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How do I set up my Windows 7 machine so I can send emails from a locally installed mail server for development purposes?

Hi:

I have a Windows 7 Professional machine (IIS7).
For development/testing purposes, I would like to set up this machine to
send email from my .Net based applications.

I've done some googling, but am still pretty unclear as how to set this up locally.

Do I need to download/install email server locally on my machine or do I have
everything I need but need to set stuff up through IIS 7?

First time out of the gates trying this, so I apologize if the question/answer seems obvious.

Thanks,
JohnB
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jxbma
Asked:
jxbma
3 Solutions
 
tsaicoCommented:
Generally yes, you will need to set up something to handle the mail traffic to and from and open the appropriate ports on your workstation's software firewall

http://www.smartertools.com/smartermail/mail-server-software.aspx

is a free one or if you would rather the even simpler MS route for Win 7 pro

http://geekswithblogs.net/ferdous/archive/2011/03/15/smtp-setup-for-windows-7.aspx gives you links to install the stuff, then there is a link in the article on how to configure it.
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ITguy565Commented:
Setup an smtp relay on your box then point it to your exchange server.

http://www.softstack.com/freesmtp.html
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Dave HoweSoftware and Hardware EngineerCommented:
you shouldn't really need anything special to set up for that - you need a mail server to send to, but you probably have one of those already (if not, get a free google account :)

if you *want* a local mailserver for test purposes of course, that's different :)
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tsaicoCommented:
If he gets an actual SMTP server, then he do either direction for testing purposes.  Also, another problem with a google account is he would have to make his .Net application be able to sign in, connect, then send, adding complexity and also slowing down the development of his application for something that is most likely not it's focus.  With an internal server he can skip that part for now.  Also, with a gmail, the sending account will be displayed, and to keep thing professional, he may want it to be labeled as "him@hisdomain.com".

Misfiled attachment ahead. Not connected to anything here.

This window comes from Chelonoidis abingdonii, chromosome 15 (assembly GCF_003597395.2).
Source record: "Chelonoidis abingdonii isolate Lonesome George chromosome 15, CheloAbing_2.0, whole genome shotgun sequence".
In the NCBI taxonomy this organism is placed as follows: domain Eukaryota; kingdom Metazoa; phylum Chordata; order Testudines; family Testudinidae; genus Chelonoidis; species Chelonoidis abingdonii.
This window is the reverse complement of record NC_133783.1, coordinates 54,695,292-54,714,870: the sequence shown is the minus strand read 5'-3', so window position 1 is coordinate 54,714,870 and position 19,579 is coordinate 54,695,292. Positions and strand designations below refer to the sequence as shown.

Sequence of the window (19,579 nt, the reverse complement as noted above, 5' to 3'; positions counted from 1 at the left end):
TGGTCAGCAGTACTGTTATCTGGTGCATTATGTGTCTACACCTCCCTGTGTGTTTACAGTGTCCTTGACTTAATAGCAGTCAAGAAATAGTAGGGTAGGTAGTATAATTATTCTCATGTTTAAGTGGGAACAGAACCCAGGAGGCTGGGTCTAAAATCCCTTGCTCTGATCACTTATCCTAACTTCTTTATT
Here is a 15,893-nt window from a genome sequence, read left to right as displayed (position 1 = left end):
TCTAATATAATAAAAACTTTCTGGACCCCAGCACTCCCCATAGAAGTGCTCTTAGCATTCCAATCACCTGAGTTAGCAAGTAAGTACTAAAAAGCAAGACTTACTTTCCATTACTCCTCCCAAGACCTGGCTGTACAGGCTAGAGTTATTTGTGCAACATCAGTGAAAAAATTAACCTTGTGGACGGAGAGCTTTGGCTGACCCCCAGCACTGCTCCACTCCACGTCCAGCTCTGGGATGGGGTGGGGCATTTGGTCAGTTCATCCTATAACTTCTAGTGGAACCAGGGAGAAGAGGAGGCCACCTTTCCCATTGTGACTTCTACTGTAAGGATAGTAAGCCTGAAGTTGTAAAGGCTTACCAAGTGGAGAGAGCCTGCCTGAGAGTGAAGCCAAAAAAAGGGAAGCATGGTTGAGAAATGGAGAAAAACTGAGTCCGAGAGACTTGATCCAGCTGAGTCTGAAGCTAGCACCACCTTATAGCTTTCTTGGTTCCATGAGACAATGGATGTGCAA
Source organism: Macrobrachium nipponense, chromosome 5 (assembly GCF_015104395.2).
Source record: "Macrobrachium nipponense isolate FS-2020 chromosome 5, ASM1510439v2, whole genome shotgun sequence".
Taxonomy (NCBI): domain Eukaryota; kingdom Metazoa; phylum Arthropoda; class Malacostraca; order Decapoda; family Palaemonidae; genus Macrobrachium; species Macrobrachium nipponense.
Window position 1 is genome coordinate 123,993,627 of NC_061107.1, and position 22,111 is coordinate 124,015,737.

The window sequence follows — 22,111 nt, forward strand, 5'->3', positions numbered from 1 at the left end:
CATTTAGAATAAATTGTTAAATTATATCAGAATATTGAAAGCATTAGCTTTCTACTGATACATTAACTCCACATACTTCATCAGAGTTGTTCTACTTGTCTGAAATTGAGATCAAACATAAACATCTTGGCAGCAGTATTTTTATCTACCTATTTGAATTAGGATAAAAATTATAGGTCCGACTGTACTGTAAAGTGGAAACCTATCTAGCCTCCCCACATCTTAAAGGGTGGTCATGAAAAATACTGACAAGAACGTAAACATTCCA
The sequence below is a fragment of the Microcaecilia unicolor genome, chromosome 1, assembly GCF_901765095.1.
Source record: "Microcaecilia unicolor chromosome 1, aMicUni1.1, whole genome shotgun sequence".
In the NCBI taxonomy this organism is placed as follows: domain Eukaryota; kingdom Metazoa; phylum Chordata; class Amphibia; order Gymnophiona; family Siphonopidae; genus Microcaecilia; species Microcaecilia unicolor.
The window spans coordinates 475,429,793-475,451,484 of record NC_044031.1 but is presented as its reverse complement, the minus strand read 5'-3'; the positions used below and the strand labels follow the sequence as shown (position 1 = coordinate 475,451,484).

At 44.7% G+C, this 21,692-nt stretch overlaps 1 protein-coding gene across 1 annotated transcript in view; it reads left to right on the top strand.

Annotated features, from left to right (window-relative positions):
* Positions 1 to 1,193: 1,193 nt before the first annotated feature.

And end route, depending on what this application will do, a free gmail account might end up with too many limitations such as how many emails can be sent in a day.

He is better doing the relay route as itguy (though if he had an exchange server, he can turn on relay for this purpose) or my suggestion.
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Dave HoweSoftware and Hardware EngineerCommented:
Yup. however, in the real world, usually an app that you write that needs mail capabilities is going to have to be able to log into and send via some arbitary mail target, so it makes sense to code it that way originally.

earlier versions of IIS allowed you to just drop mails into an arbitrary directory and have the IIS engine send them - which was convenient, but is now depreciated (sadly; I found it quite handy :)
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jxbmaSoftware ConsultantAuthor Commented:
Thanks for the excellent feedback folks!

JB
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